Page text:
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Dan Mazur Ama Dablam Expedition: Dispatch 22

Dispatch 22: The descent from Camp 3 - Jay's team - Kirsti writes - " Woke up to a continuous argument between a jumbo jet and a freight train, that had been head to head all night somewhere between out tents. Motivation to get up and out the tents was very low, it was fairly obvious that a second summit attempt in better weather was way out of the question, as the storm was in full swing, and something nearer to an emergency descent was in order.

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We put on our frozen gear, abandoned the tents to our great Sherpas to pack up, and one by one attached ourselves to the  cunningly camouflaged fixed lines.

Brian and Phurbar Tamang led the way down a very snowy mushroom ridge. Brian was first down into the mixed couloir area rapels and was continuously being pummeled by spindrift avalanches . It had snowed all night and there were no tracks from yesterday - in fact by the time the next person followed the wind and snow had removed any human evidence. Jay and Kirsti brought up the rear. The fact that we couldn't see more than 20m probably helped more than hindered, but it certainly concentrated the mind as we slowly descended into a white hole!

Camp 2 was  a welcome sight after about 4 hours, but as the conditions where not getting better we decided to try and make it to camp 1, where we at least still had a cook tent and a cook, ultimately this would get us off the mountain faster, and we could probably do it in another 3 hours, and all of us just wanted to get to base camp! So frozen gear back on, and off we went.

Once the decision to go had been made it felt remarkably comforting, the route was more familiar, as we had done it 3 times, so we knew what was coming next instead of the previous descending into an abyss. However, the snow had changes the character of the route immensely. Previously the route from camp 2-1 had been a relatively easy decent able to be done in running shoes but the snow had changed the nature of the route. Now the route had become a frozen show covered rock slabs. Descending was an experience scratching around on snow covered rock slabs while wearing crampons and plastic boots. IT was very difficult travel. At one point Brian had fallen through a hole on one of the areas of snow ridge that he could not see and fell upside down on the rapel and had to use a lot of energy to right himself. At some point everyone of us was up to our waist in snow - unplanned! For brief moments the wind and snow stopped and we were able to breath and see normally. Lakpa and Tenzing brought up the rear gently helping Ali.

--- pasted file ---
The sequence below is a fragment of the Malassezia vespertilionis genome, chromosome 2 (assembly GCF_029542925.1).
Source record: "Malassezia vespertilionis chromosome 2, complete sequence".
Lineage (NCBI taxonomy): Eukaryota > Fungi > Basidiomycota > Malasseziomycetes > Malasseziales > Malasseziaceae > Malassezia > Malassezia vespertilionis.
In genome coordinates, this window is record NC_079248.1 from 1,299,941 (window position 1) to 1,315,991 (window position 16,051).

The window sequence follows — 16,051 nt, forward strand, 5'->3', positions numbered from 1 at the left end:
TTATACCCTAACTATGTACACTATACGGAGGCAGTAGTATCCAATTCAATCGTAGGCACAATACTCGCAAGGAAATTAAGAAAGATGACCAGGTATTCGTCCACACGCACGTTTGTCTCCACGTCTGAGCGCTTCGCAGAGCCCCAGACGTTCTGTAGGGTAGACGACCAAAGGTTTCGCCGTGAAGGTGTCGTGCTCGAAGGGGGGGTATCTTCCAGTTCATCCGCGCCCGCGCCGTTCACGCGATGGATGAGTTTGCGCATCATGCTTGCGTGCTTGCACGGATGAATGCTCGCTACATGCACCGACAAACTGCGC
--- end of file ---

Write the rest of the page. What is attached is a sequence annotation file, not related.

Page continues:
Pemba in Camp 1 was welcome sight to us all, his garlic noodle soup was legendary, along with Dahl Baht was the most comforting thing we had seen in days, as we started to believe that we may someday make it off the mountain.

We were glad to see Dan's Team who had also made it to down to camp 1. We sloped off to bed for some well needed rest, while the ever faithful Sherpas chatted and celebrated into the night.

Thanks to all the Jay, Dan all the team, and  Specially the Sherpas who got us all down safely, through some pretty bad conditions!


Thank you for following our expedition from all of us at SummitClimb.com

Dispatch 23: Chris Kinny says: We were up early and keen to get to Base Camp. It had been 3 days since we summited, but still we hadn't had a chance to relax and enjoy our success.

But the trek down to Base from Camp 1 would not be easy. The mountain had a sting in it's tail.

The heavy snow had piled up and totally hidden the track, as well as the many obstacles along the way. In particular, the notorious "boulder field" was smoothed over with a thick white covering of snow. We had no way of knowing where the holes were, where to place our feet, and which path to take through the field. Last night Mingma and Shera had made their way up to Camp 1 through the snow, and so their trail was still partially visible despite the night's snow. So at about 9:30am, we decided to make a start on the descent.

The first difficulty was getting down the fixed lines below Camp 1. We had to dig out the anchors to see if they were still OK, and then we rappelled/slid down the snow-covered slabs. Then it was straight into the boulder field. I was out in front, so I began breaking trail through the snow which was at times waist deep. It was such hard work pushing through the boulders. Each step was uncertain, as I wasn't sure if I was stepping onto a solid placement, or into a hole. I fell countless times, each time finding it more and more tiring to crawl out of the hole. Eventually I decided that my falls would become my rest-stops, so I would fall into a hole and then sit there for a few minutes. The other climbers behind me must have thought I'd injured myself! Falling soon became part of the strategy too, since it was sometimes better to have a controlled fall before an obstacle, and then slither down it from a safe, low position.

It was pretty miserable, and my legs were numb, but the thought of Kipa's lunch at Base Camp, and Dendi's Hot Lemon drink kept me motivated! We passed ABC and the trail we created finally met a trail made by our Sherpas on their way up to Camp 1. It was a relief to be walking on a defined path again. It still took us a few hours to get down to Base Camp, but when we did, our fantastic Sherpa staff had a feast ready for us! Before long, we'd forgotten our sore legs and tired bodies, and were sharing our stories as the day drew to a close.

Thank you for following our expedition from all of us at SummitClimb.com


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